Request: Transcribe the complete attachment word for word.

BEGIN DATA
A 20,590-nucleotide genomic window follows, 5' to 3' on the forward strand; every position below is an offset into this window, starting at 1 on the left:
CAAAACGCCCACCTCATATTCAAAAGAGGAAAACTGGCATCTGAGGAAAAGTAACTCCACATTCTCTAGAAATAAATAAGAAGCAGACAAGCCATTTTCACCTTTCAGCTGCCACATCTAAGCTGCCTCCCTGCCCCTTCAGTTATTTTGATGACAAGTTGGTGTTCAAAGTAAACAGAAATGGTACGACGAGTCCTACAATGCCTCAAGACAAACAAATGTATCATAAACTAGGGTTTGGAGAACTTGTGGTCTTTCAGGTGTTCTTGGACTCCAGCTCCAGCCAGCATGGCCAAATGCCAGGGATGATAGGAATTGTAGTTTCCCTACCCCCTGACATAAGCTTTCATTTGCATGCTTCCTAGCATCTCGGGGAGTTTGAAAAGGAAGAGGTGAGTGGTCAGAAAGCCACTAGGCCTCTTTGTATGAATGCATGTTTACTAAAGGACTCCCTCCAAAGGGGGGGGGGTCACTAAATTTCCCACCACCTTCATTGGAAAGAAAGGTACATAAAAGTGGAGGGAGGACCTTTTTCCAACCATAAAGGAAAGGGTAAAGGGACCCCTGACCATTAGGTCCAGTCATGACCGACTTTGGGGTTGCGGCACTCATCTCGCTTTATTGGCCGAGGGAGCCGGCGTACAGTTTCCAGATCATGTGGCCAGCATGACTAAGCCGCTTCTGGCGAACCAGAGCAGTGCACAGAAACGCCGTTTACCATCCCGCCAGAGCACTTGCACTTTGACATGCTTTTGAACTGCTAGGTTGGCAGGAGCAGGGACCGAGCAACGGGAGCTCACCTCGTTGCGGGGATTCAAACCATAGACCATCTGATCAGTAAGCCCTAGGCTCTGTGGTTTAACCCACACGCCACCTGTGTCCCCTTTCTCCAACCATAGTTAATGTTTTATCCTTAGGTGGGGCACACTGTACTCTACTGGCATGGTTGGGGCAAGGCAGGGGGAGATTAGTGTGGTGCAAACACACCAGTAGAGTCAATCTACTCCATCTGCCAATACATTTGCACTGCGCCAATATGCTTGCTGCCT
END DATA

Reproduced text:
A 20,590-nucleotide genomic window follows, 5' to 3' on the forward strand; every position below is an offset into this window, starting at 1 on the left:
CAAAACGCCCACCTCATATTCAAAAGAGGAAAACTGGCATCTGAGGAAAAGTAACTCCACATTCTCTAGAAATAAATAAGAAGCAGACAAGCCATTTTCACCTTTCAGCTGCCACATCTAAGCTGCCTCCCTGCCCCTTCAGTTATTTTGATGACAAGTTGGTGTTCAAAGTAAACAGAAATGGTACGACGAGTCCTACAATGCCTCAAGACAAACAAATGTATCATAAACTAGGGTTTGGAGAACTTGTGGTCTTTCAGGTGTTCTTGGACTCCAGCTCCAGCCAGCATGGCCAAATGCCAGGGATGATAGGAATTGTAGTTTCCCTACCCCCTGACATAAGCTTTCATTTGCATGCTTCCTAGCATCTCGGGGAGTTTGAAAAGGAAGAGGTGAGTGGTCAGAAAGCCACTAGGCCTCTTTGTATGAATGCATGTTTACTAAAGGACTCCCTCCAAAGGGGGGGGGGTCACTAAATTTCCCACCACCTTCATTGGAAAGAAAGGTACATAAAAGTGGAGGGAGGACCTTTTTCCAACCATAAAGGAAAGGGTAAAGGGACCCCTGACCATTAGGTCCAGTCATGACCGACTTTGGGGTTGCGGCACTCATCTCGCTTTATTGGCCGAGGGAGCCGGCGTACAGTTTCCAGATCATGTGGCCAGCATGACTAAGCCGCTTCTGGCGAACCAGAGCAGTGCACAGAAACGCCGTTTACCATCCCGCCAGAGCACTTGCACTTTGACATGCTTTTGAACTGCTAGGTTGGCAGGAGCAGGGACCGAGCAACGGGAGCTCACCTCGTTGCGGGGATTCAAACCATAGACCATCTGATCAGTAAGCCCTAGGCTCTGTGGTTTAACCCACACGCCACCTGTGTCCCCTTTCTCCAACCATAGTTAATGTTTTATCCTTAGGTGGGGCACACTGTACTCTACTGGCATGGTTGGGGCAAGGCAGGGGGAGATTAGTGTGGTGCAAACACACCAGTAGAGTCAATCTACTCCATCTGCCAATACATTTGCACTGCGCCAATATGCTTGCTGCCT